FlytrapCare Carnivorous Plant Forums

Sponsored by FlytrapStore.com

Discussions on how to propagate your plants sexually and asexually, by seed, natural division or leaf pulling

Moderator: Matt

By jaester
Posts:  329
Joined:  Sun Sep 11, 2011 10:11 pm
#134787
I have several leaf pullings and flower stalks under a 24 hour photoperiod. I was curious if that photoperiod is fine until the aformentioned parts strike or at least until they get a tiny leaf going?
By Veronis
Posts:  2200
Joined:  Fri May 29, 2009 8:41 pm
#134799
I've never tried 24/7 lights on pullings or flower stalks, but what would concern me is not enough downtime to process the light (which occurs at night); I'm not sure if pullings/stalks have this requirement, so I'm a little wary on that front. If you don't get a reply from someone who has done it successfully, you may consider using a 16/8 cycle to be safe.

If you do keep the light on your pullings/stalk 24/7, yes switch to 16 hours on/8 off when you see the plantlet(s) start coming up, and please let us know how it goes (e.g. time taken to see plantlets).

Edited: I found this thread, which contains a discussion with the following quote from Matt, which points towards sticking with 16/8 rather than 24 hours:
Matt wrote: ...If you treat your pullings the same as your plant, they will take. There's really not any reason to do much of anything special to them and certainly putting them in pure water is nothing more than novel, and it certainly won't increase your chances to get a strike. It helps to put them in sphagnum, but pure water isn't necessary at all.

If you want to keep the humidity high, use a ziplock bag or a plastic container with a lid that you can close. Pullings seem to strike well even with ambient humidity if you use sphagnum.
Good luck :)
Veronis liked this
By jaester
Posts:  329
Joined:  Sun Sep 11, 2011 10:11 pm
#134805
Thank you for the thorough answer. I decided to keep the 24 hour photoperiod for now and the light source is a GlowPanel 45, for reference. I will let you know of any change or strikes when they occur.
By Veronis
Posts:  2200
Joined:  Fri May 29, 2009 8:41 pm
#134828
I sometimes use straight long-fibered sphagnum to root pullings/stalks and have had good success. You just need to be wary of the LFS being kept too wet after plantlets emerge.

Otherwise I use peat/sand like you. I've never tried bagging the pot, though.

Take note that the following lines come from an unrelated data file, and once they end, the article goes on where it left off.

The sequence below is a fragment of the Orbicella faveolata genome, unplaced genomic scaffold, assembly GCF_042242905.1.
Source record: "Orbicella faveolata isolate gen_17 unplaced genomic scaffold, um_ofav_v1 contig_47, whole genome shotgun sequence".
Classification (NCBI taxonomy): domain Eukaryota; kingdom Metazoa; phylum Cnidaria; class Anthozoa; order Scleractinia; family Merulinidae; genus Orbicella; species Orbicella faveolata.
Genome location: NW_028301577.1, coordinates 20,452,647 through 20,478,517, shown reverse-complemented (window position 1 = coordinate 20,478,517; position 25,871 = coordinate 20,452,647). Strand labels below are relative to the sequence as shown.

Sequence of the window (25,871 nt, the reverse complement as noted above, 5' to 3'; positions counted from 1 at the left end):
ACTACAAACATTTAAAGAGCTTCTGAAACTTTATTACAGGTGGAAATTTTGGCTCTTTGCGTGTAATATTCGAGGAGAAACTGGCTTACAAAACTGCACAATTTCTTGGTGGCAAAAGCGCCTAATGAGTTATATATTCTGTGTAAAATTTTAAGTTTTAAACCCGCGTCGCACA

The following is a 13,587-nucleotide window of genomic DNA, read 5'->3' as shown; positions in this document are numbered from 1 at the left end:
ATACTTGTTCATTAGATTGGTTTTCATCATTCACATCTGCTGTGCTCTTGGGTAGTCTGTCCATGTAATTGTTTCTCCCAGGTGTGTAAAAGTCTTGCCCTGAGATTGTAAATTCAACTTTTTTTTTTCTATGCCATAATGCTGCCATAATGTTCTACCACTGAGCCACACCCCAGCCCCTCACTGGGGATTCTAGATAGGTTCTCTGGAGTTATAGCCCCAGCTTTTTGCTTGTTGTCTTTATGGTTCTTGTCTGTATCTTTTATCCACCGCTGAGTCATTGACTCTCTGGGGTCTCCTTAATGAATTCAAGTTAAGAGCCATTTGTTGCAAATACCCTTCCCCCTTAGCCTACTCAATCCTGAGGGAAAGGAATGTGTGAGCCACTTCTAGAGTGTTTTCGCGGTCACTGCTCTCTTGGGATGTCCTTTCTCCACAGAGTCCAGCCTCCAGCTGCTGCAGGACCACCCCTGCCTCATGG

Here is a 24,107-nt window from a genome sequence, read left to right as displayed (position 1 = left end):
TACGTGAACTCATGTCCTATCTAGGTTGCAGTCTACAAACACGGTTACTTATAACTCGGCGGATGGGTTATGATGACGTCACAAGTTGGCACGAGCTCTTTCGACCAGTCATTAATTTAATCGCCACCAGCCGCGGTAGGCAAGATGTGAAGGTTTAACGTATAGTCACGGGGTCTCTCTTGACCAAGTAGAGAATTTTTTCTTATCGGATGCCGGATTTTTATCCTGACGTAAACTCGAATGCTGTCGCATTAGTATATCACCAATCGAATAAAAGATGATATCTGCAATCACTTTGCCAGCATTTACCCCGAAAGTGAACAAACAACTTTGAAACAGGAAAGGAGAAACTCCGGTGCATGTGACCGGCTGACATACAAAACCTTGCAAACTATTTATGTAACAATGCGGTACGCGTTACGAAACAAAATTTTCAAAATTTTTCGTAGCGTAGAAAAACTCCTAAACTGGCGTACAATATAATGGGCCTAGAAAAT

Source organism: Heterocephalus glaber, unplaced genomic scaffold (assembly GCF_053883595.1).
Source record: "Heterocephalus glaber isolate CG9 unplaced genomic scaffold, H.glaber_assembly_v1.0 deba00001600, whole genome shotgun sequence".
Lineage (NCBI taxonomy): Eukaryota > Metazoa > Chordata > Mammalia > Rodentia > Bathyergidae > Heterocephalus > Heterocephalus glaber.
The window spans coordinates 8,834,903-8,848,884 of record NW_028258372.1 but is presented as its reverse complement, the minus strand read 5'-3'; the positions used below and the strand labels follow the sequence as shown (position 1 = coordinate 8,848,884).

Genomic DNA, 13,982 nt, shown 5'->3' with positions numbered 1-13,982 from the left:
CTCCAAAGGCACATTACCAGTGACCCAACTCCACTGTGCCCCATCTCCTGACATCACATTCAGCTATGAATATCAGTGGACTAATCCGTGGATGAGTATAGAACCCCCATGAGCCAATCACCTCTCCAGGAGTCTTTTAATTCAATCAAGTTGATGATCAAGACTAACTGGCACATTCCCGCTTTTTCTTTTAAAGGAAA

These plantlets are a few months old: B52 left, Low Giant right, and the little one in the middle is a couple-week-old Big Mouth.
Attachments:
flytrap_pullings.jpg
flytrap_pullings.jpg (99.02 KiB) Viewed 1808 times
Veronis liked this
By jaester
Posts:  329
Joined:  Sun Sep 11, 2011 10:11 pm
#134831
Whoa! Seems like you have great success with leaf pullings. I decided with peat and sand because I was aware of LFS setups becoming soggy when the parts strike, especially when roots begin to develop. The bags compensate for the drier medium being utilized and keeps humidity levels pretty high.
By Veronis
Posts:  2200
Joined:  Fri May 29, 2009 8:41 pm
#134839
I kept them under a 125W CFL (6500K). Having more light to work with helps flytraps deal with wetter soil better.

I'm actually getting ready to cut a few flower stalks myself; three of my flytraps that I got from Flytrap Store less than a month ago are already flowering. BZ Razorback and both of my A2's.

I'm now trying to decide if I want to go with LFS, or peat/sand and a poked-up Ziploc. I think the peat/sand/bag method would probably be faster in the end due to the humidity. I just don't like acclimating them back to ambient RH.

LFS is also easier to "mix up" into a pot: grab, soak, drop, done. Not sure if lazy or impatient. lol
By jaester
Posts:  329
Joined:  Sun Sep 11, 2011 10:11 pm
#134842
Indeed. Peat/sand mix requires a few more steps to setup and as you mentioned, the eventual acclimation to ambient RH. If I were you, I'd stick to LFS since you know it works and have done it firsthand. It's not being lazy or impatient, it's all about convenience. :lol:
By Veronis
Posts:  2200
Joined:  Fri May 29, 2009 8:41 pm
#134847
It's also easy to peek at whether or not I'm getting calluses when using LFS (I just carefully move a top-layer piece aside and look, then put it back). It's easy to get away with this without disturbing the pullings/stalks.
By jaester
Posts:  329
Joined:  Sun Sep 11, 2011 10:11 pm
#135551
Update:

I noticed a "calloused" spot on the Justina Davis leaf pulling today. JD leaf pulling was set on March 5th. Will update in the next few days with pics. No activity on stalks, as of yet.
By Veronis
Posts:  2200
Joined:  Fri May 29, 2009 8:41 pm
#135563
Awesome, glad they're doing well. Impressive you're already seeing callouses.

I've always wondered if removing and re-inserting pullings/stalks could cause a higher risk of failure with the pulling/stalk. Callouses are very soft, delicate plant tissue. It's entirely possible that disturbing them could interrupt them, kind of like if you repotted a plant several times while it's trying to grow/flower.

Then again, it's also possible that I'm just needlessly spewing untested theories into someone else's thread. :mrgreen:
Azoxystrobin and FLY TRAPS

"1/4 tablespoon = 250 milligrams" Is i[…]

Most valuable CP?

Any CP that I see in the wild.

UV-C 240 nm sterilization?

that's kinda rude and I'm prety sure UV-C will not[…]

I normally leave mine until its dead enough to ju[…]

hello

Welcome, I too love Nepenthes!!! they are wonderfu[…]

Vft ID

Help me identify this vft guys, it belongs to my a[…]

Hey guys, need some help here.

Yeah, hope so. Thanks Matt. Tiny plants would be a[…]

My S. flava also has nectar on its lid, even thoug[…]

Support the community - Shop at FlytrapStore.com!